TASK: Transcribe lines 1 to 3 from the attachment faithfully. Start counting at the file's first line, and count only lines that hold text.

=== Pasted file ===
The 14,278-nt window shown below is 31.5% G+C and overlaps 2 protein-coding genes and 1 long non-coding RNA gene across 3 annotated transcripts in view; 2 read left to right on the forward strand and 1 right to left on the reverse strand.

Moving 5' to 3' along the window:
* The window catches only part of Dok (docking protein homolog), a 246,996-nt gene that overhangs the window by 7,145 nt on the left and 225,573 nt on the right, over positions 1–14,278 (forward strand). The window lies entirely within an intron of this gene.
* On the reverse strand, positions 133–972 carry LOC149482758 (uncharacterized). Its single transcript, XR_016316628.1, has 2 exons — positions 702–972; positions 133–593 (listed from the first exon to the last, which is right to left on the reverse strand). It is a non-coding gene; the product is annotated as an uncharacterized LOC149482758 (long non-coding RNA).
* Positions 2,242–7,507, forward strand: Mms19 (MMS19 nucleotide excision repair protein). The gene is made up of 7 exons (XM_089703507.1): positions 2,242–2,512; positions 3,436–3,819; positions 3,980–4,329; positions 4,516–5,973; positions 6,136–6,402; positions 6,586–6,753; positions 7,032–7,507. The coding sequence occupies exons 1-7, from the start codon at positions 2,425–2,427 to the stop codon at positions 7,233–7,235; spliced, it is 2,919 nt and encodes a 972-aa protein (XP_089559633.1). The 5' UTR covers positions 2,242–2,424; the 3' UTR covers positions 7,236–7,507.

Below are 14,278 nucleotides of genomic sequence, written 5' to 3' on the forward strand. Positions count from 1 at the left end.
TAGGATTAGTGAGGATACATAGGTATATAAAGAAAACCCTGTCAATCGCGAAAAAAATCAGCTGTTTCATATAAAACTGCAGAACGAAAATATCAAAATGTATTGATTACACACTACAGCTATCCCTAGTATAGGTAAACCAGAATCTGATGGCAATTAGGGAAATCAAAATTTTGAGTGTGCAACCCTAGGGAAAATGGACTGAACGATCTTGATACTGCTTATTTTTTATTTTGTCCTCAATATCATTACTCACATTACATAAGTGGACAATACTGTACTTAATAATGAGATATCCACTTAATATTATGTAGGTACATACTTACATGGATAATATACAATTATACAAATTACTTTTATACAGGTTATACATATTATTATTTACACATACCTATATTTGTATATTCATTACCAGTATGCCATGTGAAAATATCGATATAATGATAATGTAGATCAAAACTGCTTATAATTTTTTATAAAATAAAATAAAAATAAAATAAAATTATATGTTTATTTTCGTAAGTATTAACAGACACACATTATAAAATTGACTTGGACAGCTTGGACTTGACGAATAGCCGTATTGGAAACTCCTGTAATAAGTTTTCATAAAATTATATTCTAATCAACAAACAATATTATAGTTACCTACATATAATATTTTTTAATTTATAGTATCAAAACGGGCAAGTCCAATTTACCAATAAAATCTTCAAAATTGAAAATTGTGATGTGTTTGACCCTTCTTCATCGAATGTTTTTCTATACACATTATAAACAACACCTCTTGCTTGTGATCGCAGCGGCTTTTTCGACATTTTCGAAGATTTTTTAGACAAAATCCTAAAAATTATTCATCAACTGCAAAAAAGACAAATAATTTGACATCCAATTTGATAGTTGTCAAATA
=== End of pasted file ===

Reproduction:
The 14,278-nt window shown below is 31.5% G+C and overlaps 2 protein-coding genes and 1 long non-coding RNA gene across 3 annotated transcripts in view; 2 read left to right on the forward strand and 1 right to left on the reverse strand.

Moving 5' to 3' along the window:
* The window catches only part of Dok (docking protein homolog), a 246,996-nt gene that overhangs the window by 7,145 nt on the left and 225,573 nt on the right, over positions 1–14,278 (forward strand). The window lies entirely within an intron of this gene.